The Scandal Beyond Enron

The Enron implosion briefly focused public attention on the vulnerability of ordinary Americans' pension coverage. But the remedial legislation passed by the Republican House actually makes workers even more vulnerable. The bigger scandal is not the occasional loss of entire retirement savings in cases such as Enron's but the inadequate coverage and systematic erosion of worker retirement benefits generally.

Real reform would not just safeguard retirement savings from Enron-style thefts but would broaden retirement savings, especially for those less affluent workers who typically have little or no coverage at all. While the Democratic leadership is pushing for better legislation to protect against Enron-style abuses, neither party is currently promoting broader reform.

A basic flaw in the current system is that retirement is tied to one's job, and that a given employer is free to have -- or not have -- some kind of pension plan. A second flaw is the shift to so-called defined-contribution plans, such as 401(k)s, which shift the risks to workers and have no guarantee of a set pension benefit, either from the employer or from the government.

In the era after World War II, large national employers typically offered companywide pension systems run by management, so-called defined-benefit plans. Workers were guaranteed a set pension for life, the amount of which was based on their pre-retirement earnings and their years of service. The company managed the pension investments and bore the related risk. By the mid-1970s, almost one worker in two had such pension plans. Since 1974, federal law has guaranteed the safety of these benefits via the Pension Benefit Guarantee Corporation.

But in the past two decades, employers have shifted the responsibility and risk for retirement plans to employees. Under the new wave of defined-contribution plans, employees may put money into the plan; the employer must then match part or all of the worker's contribution. But worker payment is optional, there is no guarantee of benefits and payout is entirely a function of how much money accumulates over time in the individual's account -- and how well the investments do.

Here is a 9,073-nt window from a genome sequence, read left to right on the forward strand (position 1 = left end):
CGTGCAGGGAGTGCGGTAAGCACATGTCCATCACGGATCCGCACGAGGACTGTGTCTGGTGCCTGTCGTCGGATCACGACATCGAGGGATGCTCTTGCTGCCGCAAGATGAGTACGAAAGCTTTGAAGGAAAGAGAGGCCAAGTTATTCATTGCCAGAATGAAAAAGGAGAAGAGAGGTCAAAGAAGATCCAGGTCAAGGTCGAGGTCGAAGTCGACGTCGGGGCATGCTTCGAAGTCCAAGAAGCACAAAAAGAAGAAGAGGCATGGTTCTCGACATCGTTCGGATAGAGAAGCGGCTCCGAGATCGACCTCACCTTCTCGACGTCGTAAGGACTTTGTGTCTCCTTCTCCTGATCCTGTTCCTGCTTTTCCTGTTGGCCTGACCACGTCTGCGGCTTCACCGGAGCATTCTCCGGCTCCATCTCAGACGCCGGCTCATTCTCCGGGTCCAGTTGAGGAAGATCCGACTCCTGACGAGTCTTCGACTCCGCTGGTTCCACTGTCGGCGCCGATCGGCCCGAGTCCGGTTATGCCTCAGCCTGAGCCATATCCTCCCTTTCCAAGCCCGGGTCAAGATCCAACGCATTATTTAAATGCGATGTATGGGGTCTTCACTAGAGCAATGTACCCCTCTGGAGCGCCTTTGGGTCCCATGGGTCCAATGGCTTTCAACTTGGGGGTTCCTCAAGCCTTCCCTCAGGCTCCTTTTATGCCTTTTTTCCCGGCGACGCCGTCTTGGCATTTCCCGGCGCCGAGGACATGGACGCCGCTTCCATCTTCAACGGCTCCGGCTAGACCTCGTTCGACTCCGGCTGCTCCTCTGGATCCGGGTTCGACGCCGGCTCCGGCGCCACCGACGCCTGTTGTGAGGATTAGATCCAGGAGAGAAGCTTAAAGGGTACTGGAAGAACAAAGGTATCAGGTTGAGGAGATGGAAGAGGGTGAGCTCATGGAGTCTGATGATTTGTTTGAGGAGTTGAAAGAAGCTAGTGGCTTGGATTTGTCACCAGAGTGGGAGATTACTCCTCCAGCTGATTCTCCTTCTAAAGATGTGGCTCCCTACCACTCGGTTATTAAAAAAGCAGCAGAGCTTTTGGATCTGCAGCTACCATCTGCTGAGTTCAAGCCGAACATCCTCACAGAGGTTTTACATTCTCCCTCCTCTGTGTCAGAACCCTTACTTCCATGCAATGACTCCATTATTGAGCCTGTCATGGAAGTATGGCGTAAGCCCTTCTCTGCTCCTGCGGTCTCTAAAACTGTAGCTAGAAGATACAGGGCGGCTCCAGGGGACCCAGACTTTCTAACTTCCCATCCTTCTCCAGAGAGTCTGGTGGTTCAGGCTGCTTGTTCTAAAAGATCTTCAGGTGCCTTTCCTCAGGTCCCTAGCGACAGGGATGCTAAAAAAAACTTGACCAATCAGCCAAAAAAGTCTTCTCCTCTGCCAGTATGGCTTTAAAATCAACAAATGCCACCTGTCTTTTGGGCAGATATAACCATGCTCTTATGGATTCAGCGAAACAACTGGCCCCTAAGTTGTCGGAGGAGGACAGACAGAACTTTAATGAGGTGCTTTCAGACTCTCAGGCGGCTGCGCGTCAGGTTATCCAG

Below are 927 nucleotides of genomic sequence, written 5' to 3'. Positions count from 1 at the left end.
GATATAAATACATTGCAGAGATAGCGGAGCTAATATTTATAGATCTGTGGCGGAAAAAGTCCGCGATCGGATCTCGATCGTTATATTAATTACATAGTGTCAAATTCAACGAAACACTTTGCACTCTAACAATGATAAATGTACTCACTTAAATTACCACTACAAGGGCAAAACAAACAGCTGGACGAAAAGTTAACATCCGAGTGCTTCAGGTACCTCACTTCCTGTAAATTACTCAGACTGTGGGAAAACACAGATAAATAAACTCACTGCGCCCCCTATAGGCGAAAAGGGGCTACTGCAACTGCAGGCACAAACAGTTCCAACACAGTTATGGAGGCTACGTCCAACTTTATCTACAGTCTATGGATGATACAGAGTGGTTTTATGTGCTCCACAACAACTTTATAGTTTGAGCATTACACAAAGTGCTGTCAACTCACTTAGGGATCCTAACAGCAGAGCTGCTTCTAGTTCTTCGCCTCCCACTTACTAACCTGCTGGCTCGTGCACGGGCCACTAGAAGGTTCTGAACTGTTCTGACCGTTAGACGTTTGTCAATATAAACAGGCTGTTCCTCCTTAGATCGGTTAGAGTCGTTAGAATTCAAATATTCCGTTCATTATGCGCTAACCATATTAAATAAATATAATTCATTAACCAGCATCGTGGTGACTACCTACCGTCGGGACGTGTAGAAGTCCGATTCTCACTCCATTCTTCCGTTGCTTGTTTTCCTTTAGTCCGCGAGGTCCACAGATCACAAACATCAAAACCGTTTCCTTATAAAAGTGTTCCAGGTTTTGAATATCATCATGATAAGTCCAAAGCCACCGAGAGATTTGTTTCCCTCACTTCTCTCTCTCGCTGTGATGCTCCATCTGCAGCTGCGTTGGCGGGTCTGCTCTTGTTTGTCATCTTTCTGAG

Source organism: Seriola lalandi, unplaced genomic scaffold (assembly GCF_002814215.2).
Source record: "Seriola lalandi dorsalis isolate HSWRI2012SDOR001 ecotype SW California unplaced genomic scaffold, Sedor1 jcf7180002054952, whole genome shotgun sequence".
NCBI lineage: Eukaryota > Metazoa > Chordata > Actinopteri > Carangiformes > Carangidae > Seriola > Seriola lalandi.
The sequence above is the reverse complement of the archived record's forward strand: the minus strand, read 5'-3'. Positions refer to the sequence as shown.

With the growing reliance on defined-contribution plans, individuals assume a variety of risks. One is the chance of misjudging the market and investing in losing assets. A second is unlucky timing. Markets sometimes stay depressed for decades, generating low rates of return for even the savviest investor. Further, there is the risk that the employer will induce or require a worker to concentrate savings in company stock, which violates the first rule -- diversification -- of prudent investing. Bad experiences in the market may also lead people to put aside too little, leaving inadequate assets for retirement.

A Collapsing System

As the system has shifted more toward defined contributions, retirement coverage has become more tenuous. In general, retirement savings are considered adequate if they allow the household to replace at least 75 percent of its pre-retirement income. However, most people retire on significantly less income than that. Whereas 44 percent of households could replace three-fourths of their pre-retirement income in 1989, only 39 percent could by 1998. And in 1998, almost 40 percent of households faced retirements with less than half their pre-retirement income.

The proliferation of new retirement-savings instruments such as 401(k) plans did not lead to an increase in pension coverage, even though the plans shifted the risk to workers. For a quarter-century, the share of private-sector workers covered by a pension plan remained constant at about 46 percent but dropped steadily in traditional guaranteed-defined-benefit plans. In 1998, more than one-fourth of households with workers between the ages of 47 and 64 had no pension assets whatsoever.

Why the inadequate coverage? First, many employers have no pension plan at all. Even if an employer offers a 401(k) plan, many employees, especially lower-income workers, do not contribute because they lack the income or the financial education. Lower-income workers also don't have large tax incentives to contribute. Further, many pension plans require a minimum job tenure before a worker qualifies, and in high-turnover companies, few workers stay long enough to receive benefits even where an employer offers a plan.

Retirement wealth is very distributed. Single households are less likely to be covered than married couples, minorities have less adequate retirement assets than whites and households with higher incomes tend to have disproportionately more pension wealth than others. Even at companies that don't offer traditional pension benefits to ordinary workers, senior executives often have special pension plans that guarantee them a set benefit.